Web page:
Many Trump supporters voted for Donald because they believed he was a successful businessman -- rather than a reality TV star. These Trump adherents thought he would bring business acumen to the White House. Trump backers believed Donald had a strategic vision to "make America great again." Turns out they were mistaken.
There are several attributes of a successful businessman. One of these is Vision: the ability to see the big picture and to propose a plan to focus the business and achieve its long-term goals. A successful President also needs vision.
Trump holds up an image, "make America great again," but doesn't have a coherent vision of what it will take to accomplish this (noble) objective. Trump doesn't have a reasoned domestic or a foreign policy. There is no strategy; instead Trump presents a random set of assertions -- "China is taking all our jobs!" -- or tactics -- "build the wall!"
The absence of strategy has dire consequences for America's domestic and foreign policy. So far, Trump has presented four domestic policy initiatives. He promised to "repeal and replace Obamacare," but in reality, he supported repealing Obamacare and designing a replacement later.
Trump promised to create good-paying jobs by a combination of tax cuts and trade policy. He passed the tax cuts but there's no evidence they have generated better paying jobs. So far his tough talk on trade has not produced results.
Trump also promised to create good-paying jobs by a far-reaching $1.5 Trillion plan to rebuild America's infrastructure. It hasn't gotten off the ground. Fifteen months of the Trump presidency have established that Trump doesn't have a job-creation or economic strategy beyond helping the rich get richer.
Finally, Trump promised to "protect" America -- and coincidentally create jobs -- by building a multi-billion dollar wall along the southern border. Once again, nothing has come of this.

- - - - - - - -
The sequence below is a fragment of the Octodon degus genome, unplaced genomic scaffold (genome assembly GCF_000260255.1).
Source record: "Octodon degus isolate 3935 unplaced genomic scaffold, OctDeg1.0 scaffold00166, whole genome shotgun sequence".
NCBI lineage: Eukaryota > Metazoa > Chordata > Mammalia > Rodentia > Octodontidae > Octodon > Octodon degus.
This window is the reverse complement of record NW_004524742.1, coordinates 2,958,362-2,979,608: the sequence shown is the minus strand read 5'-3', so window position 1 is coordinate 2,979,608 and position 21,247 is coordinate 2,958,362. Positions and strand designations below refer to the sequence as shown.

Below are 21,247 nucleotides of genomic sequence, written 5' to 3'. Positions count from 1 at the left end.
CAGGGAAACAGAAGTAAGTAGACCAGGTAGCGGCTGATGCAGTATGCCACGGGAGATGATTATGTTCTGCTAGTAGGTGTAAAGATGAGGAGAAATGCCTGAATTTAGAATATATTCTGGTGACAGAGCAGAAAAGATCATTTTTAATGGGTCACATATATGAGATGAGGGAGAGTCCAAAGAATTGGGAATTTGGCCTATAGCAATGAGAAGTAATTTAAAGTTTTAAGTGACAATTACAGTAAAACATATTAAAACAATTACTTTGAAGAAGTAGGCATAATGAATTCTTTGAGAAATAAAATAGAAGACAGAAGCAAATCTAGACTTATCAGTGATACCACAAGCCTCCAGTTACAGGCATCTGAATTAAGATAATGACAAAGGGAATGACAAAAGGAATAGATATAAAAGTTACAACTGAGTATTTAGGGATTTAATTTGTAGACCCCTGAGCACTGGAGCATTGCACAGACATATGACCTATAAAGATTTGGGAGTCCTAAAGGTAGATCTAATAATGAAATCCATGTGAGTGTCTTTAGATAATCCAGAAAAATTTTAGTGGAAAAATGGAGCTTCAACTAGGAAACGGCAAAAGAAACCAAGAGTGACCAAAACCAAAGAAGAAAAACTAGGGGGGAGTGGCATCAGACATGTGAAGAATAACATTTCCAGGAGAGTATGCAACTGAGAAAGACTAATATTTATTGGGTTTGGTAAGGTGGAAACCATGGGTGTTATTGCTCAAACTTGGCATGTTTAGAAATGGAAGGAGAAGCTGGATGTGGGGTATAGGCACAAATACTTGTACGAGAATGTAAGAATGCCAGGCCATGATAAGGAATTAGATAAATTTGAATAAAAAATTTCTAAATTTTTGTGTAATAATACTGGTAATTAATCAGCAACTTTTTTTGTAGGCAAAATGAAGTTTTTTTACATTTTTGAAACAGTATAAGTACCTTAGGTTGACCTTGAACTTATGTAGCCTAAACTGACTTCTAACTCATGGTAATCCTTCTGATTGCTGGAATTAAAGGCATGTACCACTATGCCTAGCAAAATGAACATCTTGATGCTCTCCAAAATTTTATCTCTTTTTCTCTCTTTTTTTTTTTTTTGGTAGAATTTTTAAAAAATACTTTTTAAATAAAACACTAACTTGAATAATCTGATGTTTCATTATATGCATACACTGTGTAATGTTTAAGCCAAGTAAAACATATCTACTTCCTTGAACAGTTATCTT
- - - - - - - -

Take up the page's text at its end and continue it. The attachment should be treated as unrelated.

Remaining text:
So far, Trump's domestic policy failures haven't hurt the country. Trump inherited a strong economy and it seems to be growing in spite of him. Foreign policy is a different matter; Trump's lack of vision endangers us.
Trump doesn't have a big picture vision of America operating in a world where there are several strong nations and our relationship to them changes depending upon context. Consider China. We're in a "trade war" with China. Nonetheless we need their help dealing with North Korea. We have a multifaceted relationship with China.
Because he doesn't have a realistic vision of world politics, when forced to make a foreign-policy decision, Trump relies upon his instincts. And his instincts are isolationist. His slogan, "America first," means, "America alone."
We can see this in his handling of global climate change and the Paris climate agreement. Trump wants the US to withdraw from this treaty in November 2020, "unless we can re-enter on terms the are more favorable for our country." (Trump has assigned a delegation to renegotiate terms but so far there has been no progress.) If the US withdraws, we will be alone in opposition to this deal.
Trump's position on most foreign-policy issues goes through these two stage: first he wants to withdraw and then he backpedals to, "We'll withdraw unless we can renegotiate on more favorable terms." That's his position on NAFTA. And his position on Syria.
To say the least, Syria represents a complicated and dangerous situation. The United States has military personnel in Syria as part of a coalition to eradicate ISIS. On March 29th, Trump announced that the US would be withdrawing from Syria "very soon." Next came Assad's use of chemical weapons in Douma; then the US and it British and French allies responded by bombing Syria. While emotionally gratifying, the bombing wasn't a strategy; as a result, Americans still do not understand what the US plans to do in Syria and the Middle East, in general.
Russia stands in contrast to most foreign countries because Trump doesn't want to cut off relations with the former Soviet Union; instead he wants the two nations to get closer. He muses that "getting along with Russia is a good thing" and "I think I could have a very good relationship with President Putin." Most foreign-policy experts believe that Russia is the number one threat to the United States and predict that the former Soviet Union will attempt to meddle in the US mid-term elections. Nonetheless, Trump remains sanguine. But he doesn't have a US-Russia strategy beyond his "cutting a deal" with Vladimir Putin. Trump's ego has shoved aside his isolationism.
That's what's happening in North Korea. Trump is getting ready for personal negotiations with Kim Jong-Un the North Korean leader whom he once derided as "little rocket man." It's not clear what Trump's strategy is but it is clear that he sees this as an opportunity to cut a historic deal.